If a renowned pop singer’s moment of “surprise album, co-produced by a member of The National, with a guest spot from Bon Iver” doesn’t say “I’m here to reinvent myself,” what really can? Particularly when you’re working at the stature of Taylor Swift, arguably still at the top of the Pop Singer mountain, and you don’t really need to reinvent yourself, or put out a surprise album—or do much of anything, really. Taylor Swift has never been content to stay completely still (sometimes forced into it by the on-stage antics of other, attention-starved tastemakers) creatively, but she does have her hallmarks: here are some break-up songs; here are some songs of triumph over break-up; here are some dance bangers that are also about the topics above. Her songwriting material is similar, but not stagnant, on her new release, Folklore.
Folklore is Swift’s least-bombastic album, which is not to say it isn’t bombastic, just that it lacks the pop sturm-und-drang of your average Taylor Swift album. The replacement of her musical repertoire with moody guitars and occasional, but very effective glitch bits. Aaron Dessner, the aforementioned member of The National, a Conservatory-taught musician with a litany of talents, makes a very clear mark on Swift’s work; the glitches, the unconventional time signatures hiding behind the smooth T-Swift trademarks, the moody string interludes and piano stings all call The National’s most recent album, I Am Easy To Find (and, to a slighter extend, its predecessor, Sleep Well Beast) to mind.
This was the perfect move for Swift to make. If one approaches this album as a naysayer, they’ll be silenced in a hurry. It maintains a certain pleasantness, but enters a Fiona Apple or Norah Jones, or most recently, Jess Williamson territory. Folklore is a little more moody than any single Taylor Swift song that precedes it, and a lot more witchy than anything that came before. On “Epiphany,” with rising strings and piano behind her, she talks about things “med school didn’t cover” and watching someone breathe in and out; it strikes a big difference (albeit late in the album) between this and 1989. This is not so much a Lana Del Rey 2019 Renaissance moment as it is a Taylor Swift 2020 Reinvention moment. The song “Betty,” which directly follows, features her most traditionally Swiftian lyrics, but breaks itself away with an honest-to-God, you’re not hallucinating, it’s really there, harmonica.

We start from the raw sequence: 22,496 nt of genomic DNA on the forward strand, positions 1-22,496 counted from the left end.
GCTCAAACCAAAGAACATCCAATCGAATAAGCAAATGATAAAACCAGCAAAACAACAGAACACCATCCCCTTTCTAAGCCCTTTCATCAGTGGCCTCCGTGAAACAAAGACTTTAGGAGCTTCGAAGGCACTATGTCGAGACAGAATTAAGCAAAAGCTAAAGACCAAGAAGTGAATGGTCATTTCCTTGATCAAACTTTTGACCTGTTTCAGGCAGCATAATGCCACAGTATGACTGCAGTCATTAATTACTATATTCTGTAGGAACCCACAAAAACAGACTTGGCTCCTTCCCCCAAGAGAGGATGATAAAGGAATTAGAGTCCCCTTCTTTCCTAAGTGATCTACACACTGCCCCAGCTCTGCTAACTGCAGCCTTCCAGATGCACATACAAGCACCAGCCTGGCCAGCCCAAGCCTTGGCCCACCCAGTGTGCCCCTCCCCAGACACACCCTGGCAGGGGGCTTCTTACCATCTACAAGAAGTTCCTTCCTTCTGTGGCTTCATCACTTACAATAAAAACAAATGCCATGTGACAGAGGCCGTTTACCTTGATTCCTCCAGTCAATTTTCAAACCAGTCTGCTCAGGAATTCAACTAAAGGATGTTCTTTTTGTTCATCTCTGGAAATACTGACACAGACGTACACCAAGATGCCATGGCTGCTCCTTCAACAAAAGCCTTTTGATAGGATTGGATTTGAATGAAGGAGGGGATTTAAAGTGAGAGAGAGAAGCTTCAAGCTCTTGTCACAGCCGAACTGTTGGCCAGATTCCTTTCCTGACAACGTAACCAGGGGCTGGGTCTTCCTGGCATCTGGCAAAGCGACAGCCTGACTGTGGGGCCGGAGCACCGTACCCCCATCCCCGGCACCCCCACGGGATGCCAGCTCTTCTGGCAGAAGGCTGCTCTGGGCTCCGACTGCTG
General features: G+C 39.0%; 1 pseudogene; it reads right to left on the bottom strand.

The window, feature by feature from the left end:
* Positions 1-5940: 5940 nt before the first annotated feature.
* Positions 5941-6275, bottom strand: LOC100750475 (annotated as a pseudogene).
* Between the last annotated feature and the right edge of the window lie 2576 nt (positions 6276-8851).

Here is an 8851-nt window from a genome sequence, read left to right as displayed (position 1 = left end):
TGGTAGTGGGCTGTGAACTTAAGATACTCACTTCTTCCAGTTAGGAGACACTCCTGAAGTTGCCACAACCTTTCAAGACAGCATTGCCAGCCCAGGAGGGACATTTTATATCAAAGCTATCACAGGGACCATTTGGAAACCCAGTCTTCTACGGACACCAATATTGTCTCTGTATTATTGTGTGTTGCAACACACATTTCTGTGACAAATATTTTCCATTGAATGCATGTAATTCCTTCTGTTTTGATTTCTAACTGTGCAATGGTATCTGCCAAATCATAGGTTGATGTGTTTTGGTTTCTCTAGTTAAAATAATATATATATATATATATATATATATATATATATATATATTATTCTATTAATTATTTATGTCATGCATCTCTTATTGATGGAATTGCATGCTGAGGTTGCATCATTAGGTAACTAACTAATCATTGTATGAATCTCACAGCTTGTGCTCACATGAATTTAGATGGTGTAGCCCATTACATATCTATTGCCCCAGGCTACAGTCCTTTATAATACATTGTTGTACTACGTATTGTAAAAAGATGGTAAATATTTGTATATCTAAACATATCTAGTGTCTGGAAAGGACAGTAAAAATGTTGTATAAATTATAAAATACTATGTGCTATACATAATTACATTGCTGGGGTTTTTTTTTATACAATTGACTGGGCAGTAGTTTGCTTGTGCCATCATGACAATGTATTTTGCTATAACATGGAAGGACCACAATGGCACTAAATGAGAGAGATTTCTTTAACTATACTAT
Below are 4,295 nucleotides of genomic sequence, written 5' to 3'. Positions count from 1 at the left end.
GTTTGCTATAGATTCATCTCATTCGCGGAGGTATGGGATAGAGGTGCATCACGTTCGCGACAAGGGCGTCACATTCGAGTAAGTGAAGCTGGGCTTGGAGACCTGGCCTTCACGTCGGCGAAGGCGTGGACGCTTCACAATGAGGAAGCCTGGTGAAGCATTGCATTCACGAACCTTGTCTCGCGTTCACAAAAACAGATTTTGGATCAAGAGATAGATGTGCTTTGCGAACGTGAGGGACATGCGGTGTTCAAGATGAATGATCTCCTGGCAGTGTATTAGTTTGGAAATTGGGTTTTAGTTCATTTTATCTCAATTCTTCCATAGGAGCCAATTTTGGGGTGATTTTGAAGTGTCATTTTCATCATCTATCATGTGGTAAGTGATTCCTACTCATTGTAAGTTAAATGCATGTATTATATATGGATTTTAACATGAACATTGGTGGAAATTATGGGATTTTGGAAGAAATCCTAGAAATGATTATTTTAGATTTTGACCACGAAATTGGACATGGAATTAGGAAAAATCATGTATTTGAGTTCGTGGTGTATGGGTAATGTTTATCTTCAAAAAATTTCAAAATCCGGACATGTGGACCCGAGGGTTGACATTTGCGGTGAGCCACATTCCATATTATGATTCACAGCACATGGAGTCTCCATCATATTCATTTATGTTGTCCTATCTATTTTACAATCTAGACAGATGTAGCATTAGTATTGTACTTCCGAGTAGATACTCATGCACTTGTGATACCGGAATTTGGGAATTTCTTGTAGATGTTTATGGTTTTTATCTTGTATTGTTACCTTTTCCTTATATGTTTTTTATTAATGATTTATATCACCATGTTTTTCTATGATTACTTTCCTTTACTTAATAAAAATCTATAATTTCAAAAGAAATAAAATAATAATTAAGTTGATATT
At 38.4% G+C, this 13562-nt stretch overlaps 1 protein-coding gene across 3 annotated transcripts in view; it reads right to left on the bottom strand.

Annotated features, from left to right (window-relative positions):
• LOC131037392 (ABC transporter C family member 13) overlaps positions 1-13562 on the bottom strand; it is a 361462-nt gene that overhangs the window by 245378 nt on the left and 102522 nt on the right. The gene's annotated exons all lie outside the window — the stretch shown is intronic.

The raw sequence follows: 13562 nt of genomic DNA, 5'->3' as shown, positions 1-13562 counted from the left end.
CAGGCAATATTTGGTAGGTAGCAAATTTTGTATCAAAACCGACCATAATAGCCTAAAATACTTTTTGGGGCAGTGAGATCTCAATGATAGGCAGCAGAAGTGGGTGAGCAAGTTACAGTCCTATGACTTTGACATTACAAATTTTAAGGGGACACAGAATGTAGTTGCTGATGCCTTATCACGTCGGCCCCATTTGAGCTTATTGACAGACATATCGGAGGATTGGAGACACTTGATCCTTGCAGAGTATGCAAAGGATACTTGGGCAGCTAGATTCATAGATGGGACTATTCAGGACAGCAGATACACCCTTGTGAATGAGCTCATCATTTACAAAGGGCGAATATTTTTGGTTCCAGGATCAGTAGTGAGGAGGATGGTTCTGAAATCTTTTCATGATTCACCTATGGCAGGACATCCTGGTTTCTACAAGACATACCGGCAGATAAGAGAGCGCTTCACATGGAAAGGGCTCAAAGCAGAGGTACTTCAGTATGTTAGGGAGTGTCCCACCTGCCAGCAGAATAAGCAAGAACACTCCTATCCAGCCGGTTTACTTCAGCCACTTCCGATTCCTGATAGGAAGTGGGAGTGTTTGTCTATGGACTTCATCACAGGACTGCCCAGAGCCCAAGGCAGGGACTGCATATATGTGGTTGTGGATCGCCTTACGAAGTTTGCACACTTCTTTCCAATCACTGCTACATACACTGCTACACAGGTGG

Folklore, particularly on tracks like “Exile” (yes, the one with the Bon Iver guest spot) and “August,” evokes a rare sort of “folk epic” feeling. There are elements of traditional Americana that have always been present in Swift’s songwriting, but seem turned up to 11 here. “The Last Great American Dynasty” has an epic enough name to fit the fact that it might be the best song Swift has ever written; it makes its case for a spot at the campfire populated by Tom Petty and the Heartbreakers and John Cougar Mellencamp right from the head-on instrumental work to the piercing, and, following Petty and Mellencamp and even herself, lyrics dripping with Americana. It is quintessentially that, and perfectly and irreplaceably Taylor Swift.
There’s a track by The National called “You’ve Done It Again, Virginia” that contains the lyric “they say, in this place, you can reinvent yourself.” In recruiting one of the band’s frontmost creators, and calling in many other members of the band for their work (read the full credits! It might as well be Taylor Swift and The National present: Folklore—which is, in no way, an insult), she has made her boldest statement yet. The best part of this? It’s impossible to say now, but there’s a solid case to be made that she didn’t need them, that the heart of this album would have found Taylor Swift, no matter what.